Russia, Chechnya and holy war
The war has lasted for most of 10 years and, with each year that passes, Islamist separatists have had to sink to ever greater depths of brutality to get their cause noticed.
Chechnya — a war the Kremlin reignited to boost the political career of an unknown former KGB officer, Vladimir Putin — today returns to haunt the Russian president.
Wednesday’s seizure of a school in the southern town of Beslan, in the volatile republic of North Ossetia, caps a bloody week for Putin, whose usual take on the conflict is that it is “getting better’‘.
Two planes and a metro station have been attacked and now he must achieve what seems impossible: the safe extraction of up to 400 schoolchildren from a mined gymnasium. They are being held by 17 Islamist extremists, well-versed in Russian siege tactics, ready to die, and demanding the unacceptable — the withdrawal of Russian troops from Chechnya.
In the name of giving Russian civilians a taste of the suffering Chechens have endured at the hands of Russian soldiers, separatist militants have held hostage the sick in hospitals, and theatregoers.
They have dispatched suicide bombers to rock concerts and hotels and on to aircraft and rush-hour metro trains. Yet few could comprehend what they hoped to gain by targeting primary schoolchildren.
The Beslan gunmen have targeted a region already fraught with ethnic tensions. The North Ossetians are a fierce contingent in the North Caucasus. Their relations with the neighbouring Muslim Ingush have yet to recover from a war 13 years ago. Ingushetia has recently seen serious fighting and “anti-terrorist’’ operations by Russian troops who believe militant separatists have found a foothold there. The headstrong North Ossetians will not take kindly to seeing their children held hostage by the same people who would bring their holy war to their homeland.
As little as three months ago, the Chechen separatist movement appeared to have fractured irrecoverably. Russian officials claimed separatist leader Aslan Maskhadov’s inner circle were slowly surrendering. The Russian security services, the FSB, even said Maskhadov was himself abroad, perhaps in Turkey, along with his commander-in-chief, Shamil Basayev.
The Chechen people — despairing after 10 years of Russian bombing, sharia law, and brutal disappearances and extra-judicial executions by Russian troops — appeared willing to tolerate Moscow’s rule, if it meant peace.
A pro-Moscow president, Akhmad Kadyrov, was installed last October and his vicious grip, enforced by his oafish son, Ramzan, did, for many, provide a set of rules under which they might find stability. Yet on May 9 Kadyrov was assassinated by a bomb blast, for which Basayev claimed responsibility.
Kadyrov’s policy of buying up militants to serve under him had contaminated the republic’s security forces with separatist sympathisers. It became easier for militants to move around the republic and attack Russian troops. This not only angered the military, but some said it even led to the collapse of security that allowed a bomb to be placed under Kadyrov’s seat in Grozny stadium on Russia’s VE Day.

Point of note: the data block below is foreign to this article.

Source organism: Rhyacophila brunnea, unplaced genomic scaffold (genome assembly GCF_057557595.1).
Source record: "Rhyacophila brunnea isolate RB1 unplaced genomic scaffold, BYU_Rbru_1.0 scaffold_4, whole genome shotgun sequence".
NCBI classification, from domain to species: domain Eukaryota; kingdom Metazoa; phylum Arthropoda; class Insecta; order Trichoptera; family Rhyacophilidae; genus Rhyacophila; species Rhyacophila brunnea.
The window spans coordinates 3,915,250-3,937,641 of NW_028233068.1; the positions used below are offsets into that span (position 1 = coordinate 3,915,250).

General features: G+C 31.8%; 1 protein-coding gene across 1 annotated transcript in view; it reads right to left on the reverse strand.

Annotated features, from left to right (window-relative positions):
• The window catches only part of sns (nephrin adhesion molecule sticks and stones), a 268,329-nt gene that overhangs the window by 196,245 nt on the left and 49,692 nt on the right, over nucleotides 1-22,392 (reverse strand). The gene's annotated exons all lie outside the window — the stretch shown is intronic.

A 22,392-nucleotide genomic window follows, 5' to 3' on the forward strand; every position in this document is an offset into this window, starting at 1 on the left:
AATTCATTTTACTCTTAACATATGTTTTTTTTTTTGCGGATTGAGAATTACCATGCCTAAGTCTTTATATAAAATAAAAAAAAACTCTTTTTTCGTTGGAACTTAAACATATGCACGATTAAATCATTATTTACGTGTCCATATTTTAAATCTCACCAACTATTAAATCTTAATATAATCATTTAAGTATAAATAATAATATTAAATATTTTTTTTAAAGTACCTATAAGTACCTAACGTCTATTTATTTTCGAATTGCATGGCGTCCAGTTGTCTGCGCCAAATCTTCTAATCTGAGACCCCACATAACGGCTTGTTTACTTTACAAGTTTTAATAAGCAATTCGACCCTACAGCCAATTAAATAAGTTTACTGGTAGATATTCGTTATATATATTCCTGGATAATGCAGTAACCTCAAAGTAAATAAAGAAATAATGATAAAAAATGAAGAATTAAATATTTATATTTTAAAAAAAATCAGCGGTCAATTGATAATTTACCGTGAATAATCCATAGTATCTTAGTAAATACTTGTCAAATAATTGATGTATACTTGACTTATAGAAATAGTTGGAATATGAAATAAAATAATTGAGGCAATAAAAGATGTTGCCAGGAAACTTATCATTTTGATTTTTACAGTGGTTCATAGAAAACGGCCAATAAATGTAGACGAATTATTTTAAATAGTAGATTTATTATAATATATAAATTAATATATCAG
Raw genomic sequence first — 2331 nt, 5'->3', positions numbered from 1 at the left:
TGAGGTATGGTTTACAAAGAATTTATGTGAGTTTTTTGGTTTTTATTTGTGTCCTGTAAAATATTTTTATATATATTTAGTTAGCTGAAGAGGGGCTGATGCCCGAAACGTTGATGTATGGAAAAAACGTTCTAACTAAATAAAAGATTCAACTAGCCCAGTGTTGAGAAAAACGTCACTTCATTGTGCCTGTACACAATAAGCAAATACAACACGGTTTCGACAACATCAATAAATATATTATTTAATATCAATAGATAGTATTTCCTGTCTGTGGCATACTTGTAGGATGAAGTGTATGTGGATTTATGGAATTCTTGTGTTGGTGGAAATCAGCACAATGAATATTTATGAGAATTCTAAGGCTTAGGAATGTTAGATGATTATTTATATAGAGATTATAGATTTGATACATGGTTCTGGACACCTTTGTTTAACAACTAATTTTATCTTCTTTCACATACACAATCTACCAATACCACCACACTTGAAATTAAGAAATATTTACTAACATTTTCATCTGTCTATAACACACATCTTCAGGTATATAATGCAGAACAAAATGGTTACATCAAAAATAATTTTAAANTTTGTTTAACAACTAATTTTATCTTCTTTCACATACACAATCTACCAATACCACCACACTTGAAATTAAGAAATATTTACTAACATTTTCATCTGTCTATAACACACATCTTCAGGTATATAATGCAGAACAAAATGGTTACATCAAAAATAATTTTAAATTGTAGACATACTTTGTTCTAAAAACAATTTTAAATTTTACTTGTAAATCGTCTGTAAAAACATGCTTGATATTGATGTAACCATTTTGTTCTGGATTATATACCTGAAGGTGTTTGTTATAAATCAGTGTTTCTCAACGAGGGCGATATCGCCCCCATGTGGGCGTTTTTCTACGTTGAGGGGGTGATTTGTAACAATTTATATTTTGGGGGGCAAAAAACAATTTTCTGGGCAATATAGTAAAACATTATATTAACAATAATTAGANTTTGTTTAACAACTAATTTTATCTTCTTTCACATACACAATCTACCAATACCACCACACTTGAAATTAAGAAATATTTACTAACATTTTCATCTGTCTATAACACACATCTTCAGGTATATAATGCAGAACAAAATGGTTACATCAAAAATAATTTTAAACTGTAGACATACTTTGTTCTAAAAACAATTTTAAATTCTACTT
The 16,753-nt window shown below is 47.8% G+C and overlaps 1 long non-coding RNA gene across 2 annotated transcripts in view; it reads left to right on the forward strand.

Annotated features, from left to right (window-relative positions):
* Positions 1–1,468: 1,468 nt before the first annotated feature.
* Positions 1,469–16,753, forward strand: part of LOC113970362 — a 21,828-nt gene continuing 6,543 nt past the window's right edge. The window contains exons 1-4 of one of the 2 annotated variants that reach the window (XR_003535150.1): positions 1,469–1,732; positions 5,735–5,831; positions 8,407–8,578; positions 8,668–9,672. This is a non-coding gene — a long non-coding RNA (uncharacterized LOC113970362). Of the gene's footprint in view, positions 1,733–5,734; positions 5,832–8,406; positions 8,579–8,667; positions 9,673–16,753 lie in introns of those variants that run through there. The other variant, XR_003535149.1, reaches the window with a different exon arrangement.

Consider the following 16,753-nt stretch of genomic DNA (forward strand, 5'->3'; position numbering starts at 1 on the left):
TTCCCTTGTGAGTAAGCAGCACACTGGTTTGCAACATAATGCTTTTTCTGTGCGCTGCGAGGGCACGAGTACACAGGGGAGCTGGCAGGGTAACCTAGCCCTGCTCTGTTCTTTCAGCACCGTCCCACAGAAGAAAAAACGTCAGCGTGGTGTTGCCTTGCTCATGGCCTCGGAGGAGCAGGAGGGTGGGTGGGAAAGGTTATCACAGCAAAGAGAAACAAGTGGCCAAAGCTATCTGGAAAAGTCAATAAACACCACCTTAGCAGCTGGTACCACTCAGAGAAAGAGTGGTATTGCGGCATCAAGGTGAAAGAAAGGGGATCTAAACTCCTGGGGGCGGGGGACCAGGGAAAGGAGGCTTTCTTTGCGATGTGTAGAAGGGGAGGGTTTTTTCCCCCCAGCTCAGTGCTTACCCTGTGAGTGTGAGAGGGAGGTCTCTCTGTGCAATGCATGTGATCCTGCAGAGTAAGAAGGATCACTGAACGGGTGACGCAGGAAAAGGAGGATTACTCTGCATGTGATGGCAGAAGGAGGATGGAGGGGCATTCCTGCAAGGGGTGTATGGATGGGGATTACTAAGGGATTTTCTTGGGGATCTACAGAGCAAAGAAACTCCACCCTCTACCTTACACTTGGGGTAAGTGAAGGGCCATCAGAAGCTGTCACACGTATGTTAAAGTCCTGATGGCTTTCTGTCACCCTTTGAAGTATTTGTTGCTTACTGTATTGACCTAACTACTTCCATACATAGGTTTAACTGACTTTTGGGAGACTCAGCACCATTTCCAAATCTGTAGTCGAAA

The Kremlin’s attempt to turn Chechen against Chechen had self-combusted, leaving a separatist movement brimming with internecine rivalry. At one extreme were those “traitors’’ who would take Moscow’s money and on the other those who sought alliance with internationalised Islamist extremists.
The exiled Maskhadov has been rendered largely irrelevant by this week’s attacks. It may — or may not — be his fighters attacking Russian troops in the hills daily. Yet his spokesperson’s insistence that the separatists had nothing to do with the double plane crash last Tuesday was a turning point. It showed Russia’s fight against terrorists can no longer involve negotiating with, or even “neutralising’’ Maskhadov.
The Kremlin’s long-repeated claim that its fight in Chechnya is against groups linked to al-Qaeda has proved to be self-fulfilling.
Since 9/11, the West has chosen to turn a blind eye to Moscow’s suppression of separatist sentiment in Chechnya, believing there was a greater fight against Islamist extremists at stake. As Maskhadov was disowned by Washington, hardliners in the rebel camp assumed a greater role.
Now a new cast of militants people Russia’s wanted posters. Abu Walid, a Saudi-born hardliner, has regularly been named as the shady mastermind of suicide bombings across Russia until his family said he had died in combat earlier this year.
The FSB believes he may have faked his own death and gone to organise Islamist resistance in Iraq. Another foreign citizen, Abu Yasin, is now performing Walid’s old role, it suggests.
The claim fits the slow internationalisation of the conflict.
The irony is that, while the Chechen conflict may not have started as a struggle involving Islamist fighters, it is one now. The gunmen who seized the Dubrovka theatre in October 2002 said they reported to Maskhadov. The Islambouli Brigades, who claimed responsibility for the plane bombs and the metro attack, say they wish to “punish infidel Russia’’ and to help their “Muslim brothers in Chechnya’‘.
Two years ago Moscow faced an enemy with a clear leader who sought a basic and definable objective: Chechen independence. Now it has allowed this enemy to morph into extremists who are ready to die — and kill anyone from soldiers to schoolchildren — to punish Russia and bring infinite holy war to it.
Two years ago Moscow had someone with whom it could negotiate. Now, in Beslan, it faces impossible demands, mined schoolchildren, and 17 gunmen who have kept their cellphone turned off. — Â